Bolivia and its New Rules for the Mining Industry

2016-09-09 06:46:47 / / Translated by: JC Caballero

Bolivia and its New Rules for the Mining Industry

Álvaro GarcíaLinera, who is the vice-president of Bolivia, explained that there were some entrepreneurs that were under the facade of cooperative miners, wanted to hand over the mining resources of that sector to international enterprises.

Álvaro GarcíaLinera stated that the break of the working relationship between the Bolivian government and some cooperative minersis a consequence of the local entrepreneurs’ interests who are trying to benefit themselves from the rights granted to the people. They wanted to snatch the rights of the people.”

The Bolivian vice-president pointed out that there have been a social phenomenon, known as the splitting of class, where a sector has appears, along with a conflict position against the government while looking for privileges.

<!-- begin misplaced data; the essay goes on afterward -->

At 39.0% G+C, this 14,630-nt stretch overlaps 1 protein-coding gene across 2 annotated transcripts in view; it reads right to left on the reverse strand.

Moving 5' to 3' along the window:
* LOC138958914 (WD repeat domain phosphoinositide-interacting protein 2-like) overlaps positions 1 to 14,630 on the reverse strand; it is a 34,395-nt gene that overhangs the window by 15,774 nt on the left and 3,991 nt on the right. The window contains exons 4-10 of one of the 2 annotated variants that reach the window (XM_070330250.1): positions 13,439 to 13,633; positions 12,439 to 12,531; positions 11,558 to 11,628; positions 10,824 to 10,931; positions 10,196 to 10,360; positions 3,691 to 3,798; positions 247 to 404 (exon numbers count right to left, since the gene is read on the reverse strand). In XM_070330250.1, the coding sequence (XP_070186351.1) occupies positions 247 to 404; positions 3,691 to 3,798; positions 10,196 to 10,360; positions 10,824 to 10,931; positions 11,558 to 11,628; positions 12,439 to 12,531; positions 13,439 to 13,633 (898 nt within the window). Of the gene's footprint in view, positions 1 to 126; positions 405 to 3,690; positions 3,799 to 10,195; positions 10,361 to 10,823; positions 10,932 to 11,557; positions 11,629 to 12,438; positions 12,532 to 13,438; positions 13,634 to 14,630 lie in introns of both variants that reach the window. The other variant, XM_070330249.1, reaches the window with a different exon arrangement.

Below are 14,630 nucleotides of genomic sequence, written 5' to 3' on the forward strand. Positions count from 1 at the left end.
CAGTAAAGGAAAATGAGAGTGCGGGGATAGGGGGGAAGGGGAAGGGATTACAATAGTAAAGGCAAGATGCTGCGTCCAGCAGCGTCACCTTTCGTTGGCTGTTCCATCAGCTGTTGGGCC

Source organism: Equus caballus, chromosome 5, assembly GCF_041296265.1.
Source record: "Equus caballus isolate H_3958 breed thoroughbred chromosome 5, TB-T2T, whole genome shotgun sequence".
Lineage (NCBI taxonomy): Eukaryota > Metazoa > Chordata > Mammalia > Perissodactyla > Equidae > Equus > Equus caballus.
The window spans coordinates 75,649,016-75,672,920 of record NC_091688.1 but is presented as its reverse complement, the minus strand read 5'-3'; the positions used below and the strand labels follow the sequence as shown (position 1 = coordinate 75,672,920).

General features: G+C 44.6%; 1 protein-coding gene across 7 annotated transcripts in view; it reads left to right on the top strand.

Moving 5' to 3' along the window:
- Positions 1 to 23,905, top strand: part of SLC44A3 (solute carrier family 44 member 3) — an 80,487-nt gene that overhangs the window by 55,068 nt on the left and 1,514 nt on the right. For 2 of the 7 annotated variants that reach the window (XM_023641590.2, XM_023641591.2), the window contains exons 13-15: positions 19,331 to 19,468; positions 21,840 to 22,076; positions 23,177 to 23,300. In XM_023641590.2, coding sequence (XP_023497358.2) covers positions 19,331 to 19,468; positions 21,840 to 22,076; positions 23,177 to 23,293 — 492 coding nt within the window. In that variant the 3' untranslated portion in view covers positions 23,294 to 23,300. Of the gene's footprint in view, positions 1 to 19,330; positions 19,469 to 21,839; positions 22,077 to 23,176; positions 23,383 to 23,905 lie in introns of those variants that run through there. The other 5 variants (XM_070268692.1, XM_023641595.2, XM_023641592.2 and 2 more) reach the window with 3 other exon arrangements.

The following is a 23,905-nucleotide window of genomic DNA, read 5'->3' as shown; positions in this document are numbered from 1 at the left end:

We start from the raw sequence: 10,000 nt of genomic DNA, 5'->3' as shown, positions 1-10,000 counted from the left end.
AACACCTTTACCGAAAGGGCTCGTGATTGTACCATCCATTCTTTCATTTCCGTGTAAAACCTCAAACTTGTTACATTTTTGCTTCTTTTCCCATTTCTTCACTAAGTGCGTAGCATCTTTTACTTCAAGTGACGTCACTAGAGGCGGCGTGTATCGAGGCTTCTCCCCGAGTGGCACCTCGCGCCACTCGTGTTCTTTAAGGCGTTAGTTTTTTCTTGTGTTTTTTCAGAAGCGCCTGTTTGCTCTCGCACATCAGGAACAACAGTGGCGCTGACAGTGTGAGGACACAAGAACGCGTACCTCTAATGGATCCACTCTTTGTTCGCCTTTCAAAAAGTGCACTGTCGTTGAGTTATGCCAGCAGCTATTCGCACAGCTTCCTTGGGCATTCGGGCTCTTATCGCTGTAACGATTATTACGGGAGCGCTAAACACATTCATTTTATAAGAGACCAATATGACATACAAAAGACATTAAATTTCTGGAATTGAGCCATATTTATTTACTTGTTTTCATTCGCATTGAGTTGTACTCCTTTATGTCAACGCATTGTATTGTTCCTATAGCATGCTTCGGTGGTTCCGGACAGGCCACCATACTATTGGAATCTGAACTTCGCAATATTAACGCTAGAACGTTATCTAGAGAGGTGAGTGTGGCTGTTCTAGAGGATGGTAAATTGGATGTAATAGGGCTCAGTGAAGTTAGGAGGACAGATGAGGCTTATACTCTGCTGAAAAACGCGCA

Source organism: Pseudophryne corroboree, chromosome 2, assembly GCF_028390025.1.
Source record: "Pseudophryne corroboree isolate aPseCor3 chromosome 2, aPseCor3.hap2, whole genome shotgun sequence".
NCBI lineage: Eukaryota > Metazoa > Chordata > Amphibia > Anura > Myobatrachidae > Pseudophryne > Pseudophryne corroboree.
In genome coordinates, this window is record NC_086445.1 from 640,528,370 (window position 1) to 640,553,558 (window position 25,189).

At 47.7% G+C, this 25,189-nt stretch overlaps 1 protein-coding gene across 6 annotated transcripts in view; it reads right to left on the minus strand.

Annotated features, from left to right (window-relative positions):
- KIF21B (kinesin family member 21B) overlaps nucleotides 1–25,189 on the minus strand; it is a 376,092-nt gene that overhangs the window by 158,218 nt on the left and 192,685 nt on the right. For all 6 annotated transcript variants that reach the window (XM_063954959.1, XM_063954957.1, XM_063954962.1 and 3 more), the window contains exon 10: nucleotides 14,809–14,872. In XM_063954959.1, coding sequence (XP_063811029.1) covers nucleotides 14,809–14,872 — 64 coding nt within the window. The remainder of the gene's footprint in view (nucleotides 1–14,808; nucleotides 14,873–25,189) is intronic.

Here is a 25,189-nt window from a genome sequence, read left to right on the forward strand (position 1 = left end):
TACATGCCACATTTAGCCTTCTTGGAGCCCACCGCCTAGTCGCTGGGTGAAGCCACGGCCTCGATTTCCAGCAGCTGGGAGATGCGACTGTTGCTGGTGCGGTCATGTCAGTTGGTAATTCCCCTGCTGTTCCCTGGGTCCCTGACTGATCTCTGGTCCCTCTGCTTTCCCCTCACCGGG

Phases of a Defensive Plan

Álvaro García Linera explained the five defensive phases which are being applied through decrees by the Bolivian government:
“Those mining areas that are not being used will go back to the Bolivian state again due to those regions were delivered to the real cooperative mining groups for the related production.” He explained.

“That small group of entrepreneurs use their workers without any kind of working protection and they are treated as second-category worker to generate their wealth.” Álvaro GarcíaLinera said.